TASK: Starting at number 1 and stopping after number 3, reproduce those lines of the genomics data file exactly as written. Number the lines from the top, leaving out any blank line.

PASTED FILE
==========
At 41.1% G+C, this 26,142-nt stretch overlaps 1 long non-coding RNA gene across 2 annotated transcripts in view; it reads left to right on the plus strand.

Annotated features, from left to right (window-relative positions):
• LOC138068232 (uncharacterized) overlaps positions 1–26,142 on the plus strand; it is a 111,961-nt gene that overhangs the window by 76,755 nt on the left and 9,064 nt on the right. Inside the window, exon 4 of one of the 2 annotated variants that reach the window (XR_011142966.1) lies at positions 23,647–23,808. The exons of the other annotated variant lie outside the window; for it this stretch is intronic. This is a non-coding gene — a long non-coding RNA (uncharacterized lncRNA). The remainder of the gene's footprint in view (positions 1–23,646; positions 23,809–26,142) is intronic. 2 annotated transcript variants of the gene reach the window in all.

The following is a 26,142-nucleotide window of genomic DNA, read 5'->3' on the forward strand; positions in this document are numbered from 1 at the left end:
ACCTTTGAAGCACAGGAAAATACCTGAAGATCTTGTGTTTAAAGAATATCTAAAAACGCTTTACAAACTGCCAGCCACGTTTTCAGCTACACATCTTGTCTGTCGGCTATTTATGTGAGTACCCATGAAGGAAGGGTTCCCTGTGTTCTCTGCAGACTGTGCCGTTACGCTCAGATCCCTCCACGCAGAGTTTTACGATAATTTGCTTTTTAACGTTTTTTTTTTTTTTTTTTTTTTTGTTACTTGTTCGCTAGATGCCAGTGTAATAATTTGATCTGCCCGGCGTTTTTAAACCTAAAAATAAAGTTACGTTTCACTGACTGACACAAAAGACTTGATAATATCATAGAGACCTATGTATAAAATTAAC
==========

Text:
At 41.1% G+C, this 26,142-nt stretch overlaps 1 long non-coding RNA gene across 2 annotated transcripts in view; it reads left to right on the plus strand.

Annotated features, from left to right (window-relative positions):
• LOC138068232 (uncharacterized) overlaps positions 1–26,142 on the plus strand; it is a 111,961-nt gene that overhangs the window by 76,755 nt on the left and 9,064 nt on the right. Inside the window, exon 4 of one of the 2 annotated variants that reach the window (XR_011142966.1) lies at positions 23,647–23,808. The exons of the other annotated variant lie outside the window; for it this stretch is intronic. This is a non-coding gene — a long non-coding RNA (uncharacterized lncRNA). The remainder of the gene's footprint in view (positions 1–23,646; positions 23,809–26,142) is intronic. 2 annotated transcript variants of the gene reach the window in all.